Friday, March 6, 2015

Haunted carnivals in the fog

Sometimes an image will linger with you for a while, and quietly percolate in the back of your mind as it shapes itself. About a year ago, a carnival was set up down the road in a bank parking lot. At this time of year, February/March, there tends to be a lot of fog at night, as the temperatures and humidity struggle to sort out the seasons, and what may seem like a nice evening for a stroll can quickly turn into one sliced through by biting wind, or muffled by thickening mist.

It goes without saying that a late night drive in the fog has an otherworldly, ethereal atmosphere. If you've watched enough horror movies it may seem as though a shambling figure might burst through the shifting mists, arms outstretched, clothed in shredded garments from the grave. Add an empty carnival in a parking lot and you begin to feel a little post-apocalyptic.

This isn't a tutorial but I wanted to show how experiences and viewing other works of art can act as inspiration, over time, as I started a foggy painting back on that night over a year ago but I never filled it in until recently.

"Carnival in the Fog" is available as a 9 x 12 original acrylic painting on Etsy
or by request as a print

There is something unspeakably haunting about an empty carnival at night. Countless horror films, and a few video games (I'm thinking of Silent Hill 3, since I haven't played any new games in the last 10 years) use this as a stage for creeping, lurking characters and creatures to stagger and slink from out of the fog.
You can tell that the colors are bright and festive, but they are muted and dampened by the darkness and oppressive, damp mist. Even the streetlights are diffused and distant, hovering like landing UFOs in the background. The machines of amusement are poised robot-like, painted clown colors and raised in threatening positions around the perimeter.

A ferris wheel could almost be a torture device, against this misty monotone, creaking in the dampness, swaying uncomfortably.

A pendulum cage hangs still and silent, painted with gaudy colors, waiting for daylight to bring it back to life.

In other words, it all puts me in the mood of a film like 1962's "Carnival of Souls," which speaks to this same surreal, nightmarish mindset, and captures a solitary, drifting journey through the horrific wonders of the abandoned pavilion.

That feeling of being lost, alone, disoriented, and in a dream state, is one that no romantic-minded person can resist when coming across a bleak, abandoned landscape.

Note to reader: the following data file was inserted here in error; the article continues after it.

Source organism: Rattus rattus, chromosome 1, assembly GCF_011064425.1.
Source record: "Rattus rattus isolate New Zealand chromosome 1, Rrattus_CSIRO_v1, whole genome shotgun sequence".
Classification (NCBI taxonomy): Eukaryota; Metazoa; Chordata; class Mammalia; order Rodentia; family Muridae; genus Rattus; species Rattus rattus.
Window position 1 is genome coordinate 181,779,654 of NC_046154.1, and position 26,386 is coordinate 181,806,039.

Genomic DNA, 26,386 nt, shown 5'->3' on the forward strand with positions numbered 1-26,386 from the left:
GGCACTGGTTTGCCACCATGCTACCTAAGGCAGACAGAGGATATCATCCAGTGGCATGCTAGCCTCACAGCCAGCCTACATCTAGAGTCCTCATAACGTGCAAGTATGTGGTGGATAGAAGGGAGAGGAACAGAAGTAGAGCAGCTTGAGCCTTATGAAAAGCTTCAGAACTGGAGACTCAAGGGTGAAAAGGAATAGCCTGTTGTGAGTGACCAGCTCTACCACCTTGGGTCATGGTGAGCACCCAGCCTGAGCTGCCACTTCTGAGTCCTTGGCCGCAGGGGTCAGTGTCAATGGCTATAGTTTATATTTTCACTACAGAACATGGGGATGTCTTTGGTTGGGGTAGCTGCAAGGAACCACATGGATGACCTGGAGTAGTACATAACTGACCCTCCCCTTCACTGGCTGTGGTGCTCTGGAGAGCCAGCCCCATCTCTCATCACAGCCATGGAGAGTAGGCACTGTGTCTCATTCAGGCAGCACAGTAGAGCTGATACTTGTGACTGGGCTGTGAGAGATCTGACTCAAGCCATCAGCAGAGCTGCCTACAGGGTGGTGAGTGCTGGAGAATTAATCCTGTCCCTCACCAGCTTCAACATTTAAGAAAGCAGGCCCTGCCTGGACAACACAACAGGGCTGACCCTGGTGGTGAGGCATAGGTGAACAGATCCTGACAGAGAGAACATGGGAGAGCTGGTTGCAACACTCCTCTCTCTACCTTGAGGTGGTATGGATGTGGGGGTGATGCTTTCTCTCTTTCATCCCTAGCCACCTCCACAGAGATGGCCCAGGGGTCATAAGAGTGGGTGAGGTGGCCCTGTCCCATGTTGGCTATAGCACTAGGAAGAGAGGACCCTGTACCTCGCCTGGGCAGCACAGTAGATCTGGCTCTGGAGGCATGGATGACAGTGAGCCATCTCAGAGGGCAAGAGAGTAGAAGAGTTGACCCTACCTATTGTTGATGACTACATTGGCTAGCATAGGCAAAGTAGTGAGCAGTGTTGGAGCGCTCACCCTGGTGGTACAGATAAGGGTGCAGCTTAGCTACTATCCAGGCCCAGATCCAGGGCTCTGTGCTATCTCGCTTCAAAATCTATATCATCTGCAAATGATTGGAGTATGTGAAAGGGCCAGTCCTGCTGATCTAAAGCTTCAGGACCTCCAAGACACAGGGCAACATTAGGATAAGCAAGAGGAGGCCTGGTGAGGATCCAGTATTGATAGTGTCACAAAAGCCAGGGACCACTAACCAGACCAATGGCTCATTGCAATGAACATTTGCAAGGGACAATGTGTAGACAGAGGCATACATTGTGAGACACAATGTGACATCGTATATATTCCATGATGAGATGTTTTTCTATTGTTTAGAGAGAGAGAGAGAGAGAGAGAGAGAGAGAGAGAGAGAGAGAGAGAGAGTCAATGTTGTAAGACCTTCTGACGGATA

In filling out my own thoughts and impressions, reflecting on my favorite scenes of abandoned amusement and surreality, images like these flashed through my mind, of lost and haggard figures, stumbling, emerging from swamps and lakes, hung with seaweed, moss or the clothes they were buried in.

Sometimes the threat is palpable, and discernible...

Sometimes a shadowy figure merely lurks in the doorway or at the edge of vision, and you can't be sure if it is friend, foe or a reflection.

I think I had my carousel in the fog looking at me for months as I wondered what to place around it. I thought about the photographs of abandoned amusement parks around the world, that I've come across online over the years, such as this one in Pripyat, Ukraine, that has been well-documented:

Photo from Wikipedia, public domain

While images of shattered carousel horses, grimacing clown faces, broken bumper cars and forgotten snack stands, festooned with popcorn garlands and tiny colorful flags and lights, were all appealing features to consider, at the end I just wanted a few balloons, and a couple of ambiguous figures. Like the shadows I see outside at night, moving around in the March fog, they could simply be fellow wanderers, or perhaps they are something much worse.
I hope your own experiences and viewing habits help to inform your personal expression and creativity, as we look around and within for inspiration in all manner of places, but strange and familiar.